A group of middle class, white-collar eco-activists will barricade bridges, smash windows and spray graffiti during ‘a day of rebellion’ on the streets of London today to force the government to impose radical new laws on climate change.
Five bridges across the Thames – Southwark, Blackfriars, Waterloo, Westminster and Lambeth bridges – will be blocked off during the day of havoc organised by Extinction Rebellion (ER).
Music teachers, civil servants and retired psychologists are among the protesters who’ve been trained by ER to get themselves arrested while inflicting damage across the capital.
Demonstrators on Westminster Bridge in London for a protest called by Extinction Rebellion to raise awareness of the dangers posed by climate change
Music teachers, civil servants and retired psychologists are among the protesters that have been trained by the direct action group to get themselves arrested
Radical eco activists from Extinction Rebellion (pictured demonstrating against fracking in Westminster on Monday) will wreak havoc on the streets of London today
They plan to block off bridges, smash windows and spray graffiti during their crime spree (pictured, they targeted the Department for Environment Food & Rural Affairs office this week)
Roman, an anti-fracking protestor from Extinction Rebellion, superglued himself to the door of the Department for Business, Energy and Industrial Strategy this week in a protest that saw around 50 ER members arrested
A Times reporter attended a meeting where the ER leadership said ‘smashing windows and spraying graffiti’ was on the agenda.
The activists’ aim is to force the government to introduce ‘legally binding policy measures to reduce carbon emissions to net zero by 2025’.
Being ‘net zero’ means that any remaining carbon emissions are balanced by technology that removes and store carbon dioxide from the atmosphere so that we leave no carbon footprint.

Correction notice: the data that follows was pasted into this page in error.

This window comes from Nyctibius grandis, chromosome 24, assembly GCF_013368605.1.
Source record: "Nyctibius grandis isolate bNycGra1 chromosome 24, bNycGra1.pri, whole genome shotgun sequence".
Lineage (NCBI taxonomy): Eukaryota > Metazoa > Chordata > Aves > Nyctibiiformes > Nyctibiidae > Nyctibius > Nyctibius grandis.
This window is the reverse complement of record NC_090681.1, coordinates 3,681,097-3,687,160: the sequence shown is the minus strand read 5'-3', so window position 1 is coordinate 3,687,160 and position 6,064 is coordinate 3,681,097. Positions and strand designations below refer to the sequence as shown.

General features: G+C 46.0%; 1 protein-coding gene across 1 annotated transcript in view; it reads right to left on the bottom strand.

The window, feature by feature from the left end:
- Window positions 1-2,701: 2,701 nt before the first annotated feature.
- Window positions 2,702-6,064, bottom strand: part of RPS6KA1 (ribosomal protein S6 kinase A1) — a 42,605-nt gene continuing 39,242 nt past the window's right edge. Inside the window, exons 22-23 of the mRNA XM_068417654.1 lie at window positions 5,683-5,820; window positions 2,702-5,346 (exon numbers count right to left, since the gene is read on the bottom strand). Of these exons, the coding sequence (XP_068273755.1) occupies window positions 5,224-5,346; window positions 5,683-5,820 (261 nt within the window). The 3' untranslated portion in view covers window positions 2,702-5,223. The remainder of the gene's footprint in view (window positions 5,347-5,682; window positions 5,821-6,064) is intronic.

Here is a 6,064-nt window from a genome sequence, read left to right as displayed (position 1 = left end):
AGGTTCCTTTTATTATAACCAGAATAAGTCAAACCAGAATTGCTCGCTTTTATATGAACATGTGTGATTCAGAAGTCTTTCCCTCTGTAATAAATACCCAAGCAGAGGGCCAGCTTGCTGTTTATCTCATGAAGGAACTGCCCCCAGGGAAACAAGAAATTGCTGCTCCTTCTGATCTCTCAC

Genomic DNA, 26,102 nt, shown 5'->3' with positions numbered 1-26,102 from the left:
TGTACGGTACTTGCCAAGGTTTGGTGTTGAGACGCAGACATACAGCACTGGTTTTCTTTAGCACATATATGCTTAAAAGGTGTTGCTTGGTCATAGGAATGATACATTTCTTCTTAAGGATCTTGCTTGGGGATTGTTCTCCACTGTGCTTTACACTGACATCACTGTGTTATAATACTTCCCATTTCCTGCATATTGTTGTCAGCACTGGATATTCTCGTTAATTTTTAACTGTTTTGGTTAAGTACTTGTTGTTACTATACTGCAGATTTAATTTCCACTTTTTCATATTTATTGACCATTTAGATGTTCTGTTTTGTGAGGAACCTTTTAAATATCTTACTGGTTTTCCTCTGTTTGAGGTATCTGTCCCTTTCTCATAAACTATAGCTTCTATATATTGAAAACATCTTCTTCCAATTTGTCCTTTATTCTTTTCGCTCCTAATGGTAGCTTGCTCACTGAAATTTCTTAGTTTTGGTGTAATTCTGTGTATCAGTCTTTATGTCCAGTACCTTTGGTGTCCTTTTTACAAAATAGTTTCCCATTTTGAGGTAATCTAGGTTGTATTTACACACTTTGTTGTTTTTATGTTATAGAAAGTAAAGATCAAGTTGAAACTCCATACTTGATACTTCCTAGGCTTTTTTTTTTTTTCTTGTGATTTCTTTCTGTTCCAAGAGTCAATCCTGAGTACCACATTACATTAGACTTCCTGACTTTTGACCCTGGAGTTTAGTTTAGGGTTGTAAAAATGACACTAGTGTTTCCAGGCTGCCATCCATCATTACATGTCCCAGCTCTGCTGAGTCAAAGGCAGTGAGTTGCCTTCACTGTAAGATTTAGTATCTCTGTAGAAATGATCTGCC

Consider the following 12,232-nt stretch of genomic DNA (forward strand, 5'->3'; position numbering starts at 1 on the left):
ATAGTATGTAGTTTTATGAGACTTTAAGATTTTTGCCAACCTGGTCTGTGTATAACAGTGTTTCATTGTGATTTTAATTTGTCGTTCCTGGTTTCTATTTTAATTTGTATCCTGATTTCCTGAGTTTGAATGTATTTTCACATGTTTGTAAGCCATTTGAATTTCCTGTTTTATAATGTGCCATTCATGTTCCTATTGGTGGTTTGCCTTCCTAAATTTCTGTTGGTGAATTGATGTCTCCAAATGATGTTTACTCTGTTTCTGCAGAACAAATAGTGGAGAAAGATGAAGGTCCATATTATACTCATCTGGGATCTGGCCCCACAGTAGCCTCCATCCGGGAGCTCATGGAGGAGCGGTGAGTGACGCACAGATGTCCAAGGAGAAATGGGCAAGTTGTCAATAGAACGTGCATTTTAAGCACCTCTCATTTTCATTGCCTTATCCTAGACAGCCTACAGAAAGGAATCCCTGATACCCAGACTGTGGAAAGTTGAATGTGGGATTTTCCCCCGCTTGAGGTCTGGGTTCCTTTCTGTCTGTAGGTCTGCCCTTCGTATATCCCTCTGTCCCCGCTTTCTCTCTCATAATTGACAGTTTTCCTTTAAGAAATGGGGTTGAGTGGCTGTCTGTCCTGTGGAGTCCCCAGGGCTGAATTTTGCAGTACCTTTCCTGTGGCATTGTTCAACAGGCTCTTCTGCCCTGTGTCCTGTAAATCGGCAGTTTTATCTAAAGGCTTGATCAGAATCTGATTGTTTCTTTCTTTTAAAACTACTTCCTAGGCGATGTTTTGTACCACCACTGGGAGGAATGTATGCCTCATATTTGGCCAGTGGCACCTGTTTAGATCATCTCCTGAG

ER has been backed by Julia Bradbury, from the BBC’s Watchdog (which investigated criminal and fraudulent behaviour), Lord Williams of Oystermouth, the ex-Archbishop of Canterbury, and The Guardian’s George Monbiot.
An ER protester is taken away by police officers after holding a demonstration outside Downing Street
Police officers had to physically carry the climate change protesters who refused to move
Richard Black, director of the Energy And Climate Intelligence Unit, told the Times there was ‘no chance’ the group would achieve their 2025 target of carbon neutrality, because it would mean banning commercial flights, scrapping 38 million petrol and diesel vehicles and taking away 26 million boilers from Brits’ homes.
On Monday, around 50 of ER’s activists were arrested when they chained and superglued themselves to the Department for Business, Energy and Industrial Strategy, in Westminster.
Some of the protesters barged into the building through a side entrance and painted the group’s logo on a number of glass panels.
Activists from Extinction Rebellion during an anti-fracking protest outside the Department for Business, Energy and Industrial Strategy
Other activists superglued their hands to the revolving doors of the department and locked their arms together with plastic tubes to ensure they could not be easily moved.
On Wednesday, twenty-seven protesters were arrested for trying to block Downing Street.
The activists dropped two banners from Westminster Bridge reading Climate Change and We’re F****d.
They later tried to block the entrance to Downing Street, holding up food containers reading ‘food shortages coming’, with some lying on the ground and one gluing himself to a fence.
The protesters then moved on to a Department for Environment, Food and Rural Affairs office and spray painted a wall with the message: ‘Climate emergency. Frack off. Climate breakdown equals starvation.’
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